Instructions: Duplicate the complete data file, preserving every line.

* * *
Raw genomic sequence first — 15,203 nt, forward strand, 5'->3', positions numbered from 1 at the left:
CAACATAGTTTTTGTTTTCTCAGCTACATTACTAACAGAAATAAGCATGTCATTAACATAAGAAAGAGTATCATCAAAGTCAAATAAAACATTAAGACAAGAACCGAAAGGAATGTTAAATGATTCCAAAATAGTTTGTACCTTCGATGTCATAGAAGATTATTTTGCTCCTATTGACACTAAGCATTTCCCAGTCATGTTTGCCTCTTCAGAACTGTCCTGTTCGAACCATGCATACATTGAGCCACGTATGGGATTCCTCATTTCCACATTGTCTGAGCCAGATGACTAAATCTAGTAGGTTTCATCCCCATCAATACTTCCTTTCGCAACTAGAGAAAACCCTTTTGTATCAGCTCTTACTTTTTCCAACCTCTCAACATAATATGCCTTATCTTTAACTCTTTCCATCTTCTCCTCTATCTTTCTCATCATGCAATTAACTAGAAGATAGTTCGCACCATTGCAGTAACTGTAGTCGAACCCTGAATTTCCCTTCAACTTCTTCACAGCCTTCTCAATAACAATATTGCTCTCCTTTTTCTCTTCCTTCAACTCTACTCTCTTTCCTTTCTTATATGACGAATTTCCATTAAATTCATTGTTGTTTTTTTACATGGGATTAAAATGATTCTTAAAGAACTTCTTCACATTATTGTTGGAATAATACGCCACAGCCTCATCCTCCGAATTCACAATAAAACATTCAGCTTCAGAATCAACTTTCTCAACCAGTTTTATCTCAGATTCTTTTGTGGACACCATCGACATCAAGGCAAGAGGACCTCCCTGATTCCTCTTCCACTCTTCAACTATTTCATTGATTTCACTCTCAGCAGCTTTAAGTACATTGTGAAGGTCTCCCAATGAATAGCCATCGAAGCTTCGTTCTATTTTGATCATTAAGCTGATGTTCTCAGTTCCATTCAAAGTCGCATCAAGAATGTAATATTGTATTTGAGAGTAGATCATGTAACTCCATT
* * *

Raw genomic sequence first — 15,203 nt, forward strand, 5'->3', positions numbered from 1 at the left:
CAACATAGTTTTTGTTTTCTCAGCTACATTACTAACAGAAATAAGCATGTCATTAACATAAGAAAGAGTATCATCAAAGTCAAATAAAACATTAAGACAAGAACCGAAAGGAATGTTAAATGATTCCAAAATAGTTTGTACCTTCGATGTCATAGAAGATTATTTTGCTCCTATTGACACTAAGCATTTCCCAGTCATGTTTGCCTCTTCAGAACTGTCCTGTTCGAACCATGCATACATTGAGCCACGTATGGGATTCCTCATTTCCACATTGTCTGAGCCAGATGACTAAATCTAGTAGGTTTCATCCCCATCAATACTTCCTTTCGCAACTAGAGAAAACCCTTTTGTATCAGCTCTTACTTTTTCCAACCTCTCAACATAATATGCCTTATCTTTAACTCTTTCCATCTTCTCCTCTATCTTTCTCATCATGCAATTAACTAGAAGATAGTTCGCACCATTGCAGTAACTGTAGTCGAACCCTGAATTTCCCTTCAACTTCTTCACAGCCTTCTCAATAACAATATTGCTCTCCTTTTTCTCTTCCTTCAACTCTACTCTCTTTCCTTTCTTATATGACGAATTTCCATTAAATTCATTGTTGTTTTTTTACATGGGATTAAAATGATTCTTAAAGAACTTCTTCACATTATTGTTGGAATAATACGCCACAGCCTCATCCTCCGAATTCACAATAAAACATTCAGCTTCAGAATCAACTTTCTCAACCAGTTTTATCTCAGATTCTTTTGTGGACACCATCGACATCAAGGCAAGAGGACCTCCCTGATTCCTCTTCCACTCTTCAACTATTTCATTGATTTCACTCTCAGCAGCTTTAAGTACATTGTGAAGGTCTCCCAATGAATAGCCATCGAAGCTTCGTTCTATTTTGATCATTAAGCTGATGTTCTCAGTTCCATTCAAAGTCGCATCAAGAATGTAATATTGTATTTGAGAGTAGATCATGTAACTCCATT